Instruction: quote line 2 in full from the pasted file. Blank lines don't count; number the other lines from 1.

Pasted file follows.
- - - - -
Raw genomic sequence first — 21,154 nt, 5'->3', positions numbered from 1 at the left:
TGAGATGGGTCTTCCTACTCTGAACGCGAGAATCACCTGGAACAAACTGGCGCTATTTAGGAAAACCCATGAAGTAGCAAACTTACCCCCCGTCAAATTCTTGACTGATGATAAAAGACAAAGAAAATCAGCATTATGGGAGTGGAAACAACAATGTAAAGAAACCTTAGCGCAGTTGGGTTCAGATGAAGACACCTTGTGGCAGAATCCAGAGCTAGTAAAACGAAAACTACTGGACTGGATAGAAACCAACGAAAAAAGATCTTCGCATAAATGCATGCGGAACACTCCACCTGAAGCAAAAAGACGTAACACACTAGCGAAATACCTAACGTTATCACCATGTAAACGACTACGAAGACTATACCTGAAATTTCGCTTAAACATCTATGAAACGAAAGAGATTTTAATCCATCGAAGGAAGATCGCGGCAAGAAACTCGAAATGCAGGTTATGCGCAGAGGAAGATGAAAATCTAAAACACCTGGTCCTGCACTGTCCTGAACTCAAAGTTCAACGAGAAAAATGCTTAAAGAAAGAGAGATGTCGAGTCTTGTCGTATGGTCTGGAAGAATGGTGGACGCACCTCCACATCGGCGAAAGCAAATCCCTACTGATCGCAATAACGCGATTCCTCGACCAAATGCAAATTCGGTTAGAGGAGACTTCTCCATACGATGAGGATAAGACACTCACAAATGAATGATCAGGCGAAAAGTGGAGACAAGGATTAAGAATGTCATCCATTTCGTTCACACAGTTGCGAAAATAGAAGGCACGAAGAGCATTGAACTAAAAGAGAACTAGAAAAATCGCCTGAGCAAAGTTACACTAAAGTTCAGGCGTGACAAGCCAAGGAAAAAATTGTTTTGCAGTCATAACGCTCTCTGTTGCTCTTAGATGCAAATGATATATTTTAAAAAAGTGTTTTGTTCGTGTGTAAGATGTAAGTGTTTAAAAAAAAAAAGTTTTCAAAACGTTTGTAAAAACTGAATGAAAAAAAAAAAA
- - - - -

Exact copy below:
TGAGATGGGTCTTCCTACTCTGAACGCGAGAATCACCTGGAACAAACTGGCGCTATTTAGGAAAACCCATGAAGTAGCAAACTTACCCCCCGTCAAATTCTTGACTGATGATAAAAGACAAAGAAAATCAGCATTATGGGAGTGGAAACAACAATGTAAAGAAACCTTAGCGCAGTTGGGTTCAGATGAAGACACCTTGTGGCAGAATCCAGAGCTAGTAAAACGAAAACTACTGGACTGGATAGAAACCAACGAAAAAAGATCTTCGCATAAATGCATGCGGAACACTCCACCTGAAGCAAAAAGACGTAACACACTAGCGAAATACCTAACGTTATCACCATGTAAACGACTACGAAGACTATACCTGAAATTTCGCTTAAACATCTATGAAACGAAAGAGATTTTAATCCATCGAAGGAAGATCGCGGCAAGAAACTCGAAATGCAGGTTATGCGCAGAGGAAGATGAAAATCTAAAACACCTGGTCCTGCACTGTCCTGAACTCAAAGTTCAACGAGAAAAATGCTTAAAGAAAGAGAGATGTCGAGTCTTGTCGTATGGTCTGGAAGAATGGTGGACGCACCTCCACATCGGCGAAAGCAAATCCCTACTGATCGCAATAACGCGATTCCTCGACCAAATGCAAATTCGGTTAGAGGAGACTTCTCCATACGATGAGGATAAGACACTCACAAATGAATGATCAGGCGAAAAGTGGAGACAAGGATTAAGAATGTCATCCATTTCGTTCACACAGTTGCGAAAATAGAAGGCACGAAGAGCATTGAACTAAAAGAGAACTAGAAAAATCGCCTGAGCAAAGTTACACTAAAGTTCAGGCGTGACAAGCCAAGGAAAAAATTGTTTTGCAGTCATAACGCTCTCTGTTGCTCTTAGATGCAAATGATATATTTTAAAAAAGTGTTTTGTTCGTGTGTAAGATGTAAGTGTTTAAAAAAAAAAAGTTTTCAAAACGTTTGTAAAAACTGAATGAAAAAAAAAAAA